Engaging today’s digital citizen

By on 30/07/2018 | Updated on 31/07/2018
Miguel Carrasco, Boston Consulting Group

The digital services provided by the public sector are becoming as central to our lives as those provided by companies, and many are now just as well designed too

As entire industries have been turned on their head by digital companies across the past 15 years or so, it’s become common to hear people talking about how easy it was to shop on Amazon, say, or curate the perfect party playlist on Spotify. However it’s far more rare to hear someone talk about how easy it was to renew their car’s road tax or report a broken traffic crossing near their house.

This is despite the fact that digital public services are now in equally high demand as their commercial counterparts. Take the US as a test case: the websites owned and operated by the US government received 2.73 billion visits in the 90 days to June 11th (at the time of writing; see the live data here), whereas combined desktop and mobile visits to Amazon.com – the US version of the website – average around 2.4 billion a month.

Although the comparison is not quite fair, given Amazon is a single entity and the US federal government provides services through many agencies and websites, it’s still worth considering that while a small handful of well-known web pioneers are feted for their innovation and customer service, we pay scant attention to the type of digital services governments offer their citizens, despite how important they’ve become.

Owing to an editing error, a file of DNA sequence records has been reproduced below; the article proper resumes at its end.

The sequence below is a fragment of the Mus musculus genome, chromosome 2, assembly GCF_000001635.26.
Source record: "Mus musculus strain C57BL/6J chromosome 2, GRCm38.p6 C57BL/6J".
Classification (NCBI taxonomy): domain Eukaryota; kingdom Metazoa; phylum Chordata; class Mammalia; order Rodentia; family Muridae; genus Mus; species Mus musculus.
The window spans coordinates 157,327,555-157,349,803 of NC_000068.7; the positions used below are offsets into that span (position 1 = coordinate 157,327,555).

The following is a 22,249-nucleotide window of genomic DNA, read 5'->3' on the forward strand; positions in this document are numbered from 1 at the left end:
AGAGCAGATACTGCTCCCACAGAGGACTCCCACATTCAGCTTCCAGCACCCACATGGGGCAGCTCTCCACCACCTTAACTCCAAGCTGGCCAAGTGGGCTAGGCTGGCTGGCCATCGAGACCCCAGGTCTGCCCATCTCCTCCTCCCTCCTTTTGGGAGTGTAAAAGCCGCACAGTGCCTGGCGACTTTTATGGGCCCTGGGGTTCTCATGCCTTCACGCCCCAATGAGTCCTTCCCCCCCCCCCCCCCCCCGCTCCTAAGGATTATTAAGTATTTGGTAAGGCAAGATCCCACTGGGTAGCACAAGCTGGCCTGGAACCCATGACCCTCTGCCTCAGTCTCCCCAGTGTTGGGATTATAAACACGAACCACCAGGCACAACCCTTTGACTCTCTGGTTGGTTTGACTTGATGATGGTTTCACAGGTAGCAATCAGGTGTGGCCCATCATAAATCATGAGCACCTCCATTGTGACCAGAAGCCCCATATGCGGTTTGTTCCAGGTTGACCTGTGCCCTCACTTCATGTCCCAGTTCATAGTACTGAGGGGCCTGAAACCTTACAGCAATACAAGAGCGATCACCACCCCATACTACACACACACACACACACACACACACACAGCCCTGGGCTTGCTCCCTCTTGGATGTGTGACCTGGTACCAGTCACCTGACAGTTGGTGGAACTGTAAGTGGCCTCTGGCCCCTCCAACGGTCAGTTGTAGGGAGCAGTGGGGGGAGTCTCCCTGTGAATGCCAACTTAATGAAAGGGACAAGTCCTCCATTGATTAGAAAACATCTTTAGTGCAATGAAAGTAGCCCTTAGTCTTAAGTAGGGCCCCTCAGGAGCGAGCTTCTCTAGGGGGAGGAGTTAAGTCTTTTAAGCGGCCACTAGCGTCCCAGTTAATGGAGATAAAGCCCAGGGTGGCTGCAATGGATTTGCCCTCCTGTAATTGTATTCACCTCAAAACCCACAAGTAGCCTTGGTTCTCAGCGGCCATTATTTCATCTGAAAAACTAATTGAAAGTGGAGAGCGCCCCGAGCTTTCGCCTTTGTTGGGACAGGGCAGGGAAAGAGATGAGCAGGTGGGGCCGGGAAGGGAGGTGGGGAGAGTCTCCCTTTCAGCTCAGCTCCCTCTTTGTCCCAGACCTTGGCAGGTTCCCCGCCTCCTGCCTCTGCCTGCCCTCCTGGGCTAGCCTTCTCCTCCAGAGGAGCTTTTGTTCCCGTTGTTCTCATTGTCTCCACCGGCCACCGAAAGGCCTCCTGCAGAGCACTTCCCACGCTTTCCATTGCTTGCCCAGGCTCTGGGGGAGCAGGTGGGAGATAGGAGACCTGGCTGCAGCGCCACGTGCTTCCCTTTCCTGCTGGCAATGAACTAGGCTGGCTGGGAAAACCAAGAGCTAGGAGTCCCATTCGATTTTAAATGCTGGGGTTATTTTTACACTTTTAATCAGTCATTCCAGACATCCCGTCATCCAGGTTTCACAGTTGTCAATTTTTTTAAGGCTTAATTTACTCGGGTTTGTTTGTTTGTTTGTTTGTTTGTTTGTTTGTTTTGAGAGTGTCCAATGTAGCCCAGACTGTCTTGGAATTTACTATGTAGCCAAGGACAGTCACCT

“There’s no doubt that governments around the world are increasingly adept at deploying digital technology to strengthen public services,” says Miguel Carrasco, senior partner and managing director at BCG, who specialises in helping governments provide digital services. Data from BCG back him up: a survey of 13,000 people in 20 countries and Hong Kong shows an eight percentage-point jump between 2014 and 2016 in the number of people using digital government services weekly or more frequently.

The right experience is vital

So given the scale at which digital government services are now being provided and the fact that this will only increase in the future, the quality of those services and, most importantly, the experience of using them matters.

Gerd Schenkel, founder and managing director of BGA Consulting, says that, “The experience in the digital world matters more than elsewhere for a couple of reasons. It’s far more measurable and the experience is really what drives adoption and repeat use in particular.

“This is very important for any commercial service but for government in particular because governments tend to be monopoly providers [of critical services]. If the experience is rubbish on the first attempt, people go back to clogging the waiting lines. So for governments it’s even more important than for commercial services to have a really good experience online.”

How to improve the experience